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Automated Test of Secondary Surveillance Radar Transponders

*As Featured on NI.com

Original Authors: Tomasz Marzec, Becker Avionics Polska

Edited by Cyth Systems

SSR transponder technology serving as an air traffic control beacon.
SSR transponder technology serving as an air traffic control beacon.

The Challenge

Creating a flexible, scalable, and automated test system that allows various test scenarios for secondary surveillance radar (SSR) transponder (XPDR), compliant with Automatic Dependent Surveillance–Broadcast (ADS-B) technology, that can perform RF communication test and simulate, monitor, and control real airborne environments, from power supply to all variants of communication buses like ARINC429, CAN, TIA-422.


The Solution

Using NI PXI products to facilitate the functionality tests of the SSR transponder in accordance with RTCA/ICAO required documents to develop the XPDR Test System.


Becker Avionics developed the XPDR Test System using NI PXI products to facilitate the functionality tests of the SSR transponder in accordance with RTCA/ICAO required documents. Functionality tests included simulators of multiple ground stations, onboard navigation systems (real-time trajectory motion), cockpit instruments, displays, and switches (flight control and management system).

We chose the NI PXI system with RIO (Reconfigurable I/O) for fast development of complex RF stimuli generation and RF response analysis. The flexibility of the hardware and software platform (LabVIEW and the LabVIEW FPGA Module) from NI allowed performing even the most complex tests described in DO-181E and DO-260B documents. The RF communication capability of the software we developed was separated and released as the XPDR Communication Library. We qualified this software tool internally according to DO-178C and DO-330.

Introduction to SSR and ADS-B

SSR is a radar system used in air traffic control (ATC) to detect, identify, and measure the position of aircraft. Compared with the primary surveillance radar system that measures only the range and bearing of targets by detecting reflected radio signals, SSR relies on targets equipped with an SSR transponder that replies on each interrogation signal by transmitting a response containing encoded data. The transponder is a radio receiver/transmitter, which receives on 1,030 MHz and transmits on 1,090 MHz.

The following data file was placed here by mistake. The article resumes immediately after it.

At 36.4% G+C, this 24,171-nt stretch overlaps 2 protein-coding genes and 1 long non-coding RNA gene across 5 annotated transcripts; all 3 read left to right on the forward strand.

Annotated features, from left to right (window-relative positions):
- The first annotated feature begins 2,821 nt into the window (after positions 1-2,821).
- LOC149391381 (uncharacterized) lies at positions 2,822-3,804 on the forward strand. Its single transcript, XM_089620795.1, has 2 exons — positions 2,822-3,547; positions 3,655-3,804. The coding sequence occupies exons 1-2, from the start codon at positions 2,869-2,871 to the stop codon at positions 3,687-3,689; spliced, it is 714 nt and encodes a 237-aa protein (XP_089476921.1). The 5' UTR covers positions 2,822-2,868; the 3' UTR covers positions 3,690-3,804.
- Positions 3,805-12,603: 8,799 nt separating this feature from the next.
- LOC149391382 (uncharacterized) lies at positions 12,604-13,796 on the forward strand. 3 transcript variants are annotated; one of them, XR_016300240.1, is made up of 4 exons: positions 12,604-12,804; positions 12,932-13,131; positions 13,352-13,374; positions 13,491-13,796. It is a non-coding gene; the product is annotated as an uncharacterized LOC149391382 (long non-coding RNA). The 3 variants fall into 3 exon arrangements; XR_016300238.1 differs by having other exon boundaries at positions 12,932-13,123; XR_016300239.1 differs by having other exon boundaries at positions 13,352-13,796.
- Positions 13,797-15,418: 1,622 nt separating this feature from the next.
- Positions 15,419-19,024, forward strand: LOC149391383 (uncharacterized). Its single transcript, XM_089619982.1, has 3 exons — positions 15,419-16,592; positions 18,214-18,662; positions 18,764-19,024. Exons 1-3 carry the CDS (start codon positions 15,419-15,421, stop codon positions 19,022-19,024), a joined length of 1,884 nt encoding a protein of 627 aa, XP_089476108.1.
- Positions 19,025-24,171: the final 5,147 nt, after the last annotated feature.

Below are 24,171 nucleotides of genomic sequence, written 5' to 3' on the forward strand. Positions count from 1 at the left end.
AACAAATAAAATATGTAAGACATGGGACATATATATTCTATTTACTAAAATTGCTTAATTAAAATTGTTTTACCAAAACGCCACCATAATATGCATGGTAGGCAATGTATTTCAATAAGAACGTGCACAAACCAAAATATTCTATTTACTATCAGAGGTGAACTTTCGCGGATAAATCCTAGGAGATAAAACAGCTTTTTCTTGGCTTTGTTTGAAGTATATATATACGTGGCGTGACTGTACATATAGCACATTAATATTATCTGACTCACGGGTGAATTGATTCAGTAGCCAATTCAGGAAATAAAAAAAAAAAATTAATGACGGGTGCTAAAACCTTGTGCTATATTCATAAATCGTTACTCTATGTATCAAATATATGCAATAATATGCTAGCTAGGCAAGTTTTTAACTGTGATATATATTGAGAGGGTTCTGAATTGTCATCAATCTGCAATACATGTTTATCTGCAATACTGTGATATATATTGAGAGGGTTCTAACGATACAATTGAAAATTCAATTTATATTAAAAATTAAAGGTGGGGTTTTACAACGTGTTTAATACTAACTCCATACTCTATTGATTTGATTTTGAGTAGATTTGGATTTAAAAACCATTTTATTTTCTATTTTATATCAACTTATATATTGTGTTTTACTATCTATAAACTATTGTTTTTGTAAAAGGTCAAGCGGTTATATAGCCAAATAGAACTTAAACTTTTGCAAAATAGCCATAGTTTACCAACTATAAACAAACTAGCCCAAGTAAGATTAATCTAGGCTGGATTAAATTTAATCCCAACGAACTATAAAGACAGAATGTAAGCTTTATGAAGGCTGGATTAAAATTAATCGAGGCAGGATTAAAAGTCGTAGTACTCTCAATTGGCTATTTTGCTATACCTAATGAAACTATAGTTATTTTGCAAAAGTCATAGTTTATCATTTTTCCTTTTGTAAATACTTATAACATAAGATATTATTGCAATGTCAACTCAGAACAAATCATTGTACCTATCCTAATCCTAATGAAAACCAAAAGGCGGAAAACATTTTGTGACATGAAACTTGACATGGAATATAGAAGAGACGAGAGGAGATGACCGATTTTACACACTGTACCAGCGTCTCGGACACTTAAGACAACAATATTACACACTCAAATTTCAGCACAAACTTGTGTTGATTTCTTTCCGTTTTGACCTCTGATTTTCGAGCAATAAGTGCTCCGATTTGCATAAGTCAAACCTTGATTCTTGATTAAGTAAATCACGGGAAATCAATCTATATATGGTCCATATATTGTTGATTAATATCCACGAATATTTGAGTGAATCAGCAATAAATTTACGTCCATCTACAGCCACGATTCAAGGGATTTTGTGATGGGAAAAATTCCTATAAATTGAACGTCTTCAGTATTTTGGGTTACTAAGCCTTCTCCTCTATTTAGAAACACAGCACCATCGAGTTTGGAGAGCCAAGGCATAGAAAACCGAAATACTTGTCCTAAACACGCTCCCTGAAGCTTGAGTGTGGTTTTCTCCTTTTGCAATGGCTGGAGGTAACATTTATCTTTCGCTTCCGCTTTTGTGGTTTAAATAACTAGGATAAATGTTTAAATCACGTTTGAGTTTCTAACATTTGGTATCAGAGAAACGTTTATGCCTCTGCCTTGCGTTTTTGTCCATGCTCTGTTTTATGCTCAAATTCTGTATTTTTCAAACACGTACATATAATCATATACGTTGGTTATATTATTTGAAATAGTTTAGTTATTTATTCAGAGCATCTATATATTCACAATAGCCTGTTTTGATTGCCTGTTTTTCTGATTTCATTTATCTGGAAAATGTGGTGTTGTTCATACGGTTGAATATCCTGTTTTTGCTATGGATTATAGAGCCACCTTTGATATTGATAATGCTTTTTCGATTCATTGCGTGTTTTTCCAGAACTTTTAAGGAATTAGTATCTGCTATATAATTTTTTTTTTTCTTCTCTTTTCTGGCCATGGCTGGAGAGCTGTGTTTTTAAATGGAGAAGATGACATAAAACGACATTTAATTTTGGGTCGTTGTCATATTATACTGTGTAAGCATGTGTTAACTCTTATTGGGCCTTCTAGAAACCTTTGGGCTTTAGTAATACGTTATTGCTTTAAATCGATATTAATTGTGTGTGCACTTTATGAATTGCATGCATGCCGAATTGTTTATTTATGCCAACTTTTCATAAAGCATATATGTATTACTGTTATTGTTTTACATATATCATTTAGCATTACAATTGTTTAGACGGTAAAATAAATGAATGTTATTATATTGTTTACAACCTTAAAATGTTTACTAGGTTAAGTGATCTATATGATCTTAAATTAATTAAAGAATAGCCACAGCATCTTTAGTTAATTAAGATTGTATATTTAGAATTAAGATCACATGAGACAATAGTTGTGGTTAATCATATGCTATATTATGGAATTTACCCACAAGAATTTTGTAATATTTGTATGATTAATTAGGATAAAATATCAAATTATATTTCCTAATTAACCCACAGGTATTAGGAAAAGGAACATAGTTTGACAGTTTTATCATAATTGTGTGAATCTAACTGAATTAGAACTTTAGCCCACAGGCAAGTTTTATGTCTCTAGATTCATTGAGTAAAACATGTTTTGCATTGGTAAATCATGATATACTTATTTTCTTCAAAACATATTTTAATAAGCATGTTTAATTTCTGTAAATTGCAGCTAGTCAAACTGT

SSR essentially provides two-way air-to-ground data communication and operates in several modes of interrogation (for example Mode A, Mode C, and Mode S). Each mode produces a different response from the aircraft (identification, altitude, and multipurpose—flight ID, latitude, longitude, altitude). Modes A and C use simple pulse–position modulated interrogations and replies. Mode S uses differential phase shift keying modulation for encoded data in interrogation.

A Dataflow Graph of the SSR’s communication protocol and library.
A Dataflow Graph of the SSR’s communication protocol and library.

Automatic Dependent Surveillance–Broadcast (ADS-B) technology automatically transmits, through data link, position data derived from the onboard navigation system. ADS-B provides real-time surveillance information to ATC (as a replacement for SSR) and to other aircraft for situational awareness and self-separation.


Selected Technical Challenges

Testing SSR transponders is an exceptionally demanding task that requires understanding various complex engineering areas and technologies that are not separate, but depend heavily on one another. Specialized knowledge and experience is crucial for success in such test development and involves:

  • RF generation and analysis—short duration, non-periodic pulses

  • Dynamic range considerations and weak signals of interest in the presence of strong interferers

  • Real-time signal analysis

  • RF multichannel timing and synchronization

  • High bandwidth and low-latency data streaming

We used commercial off-the-shelf (COTS) technologies from NI to reduce our efforts related to the aforementioned topics.


System Bandwidth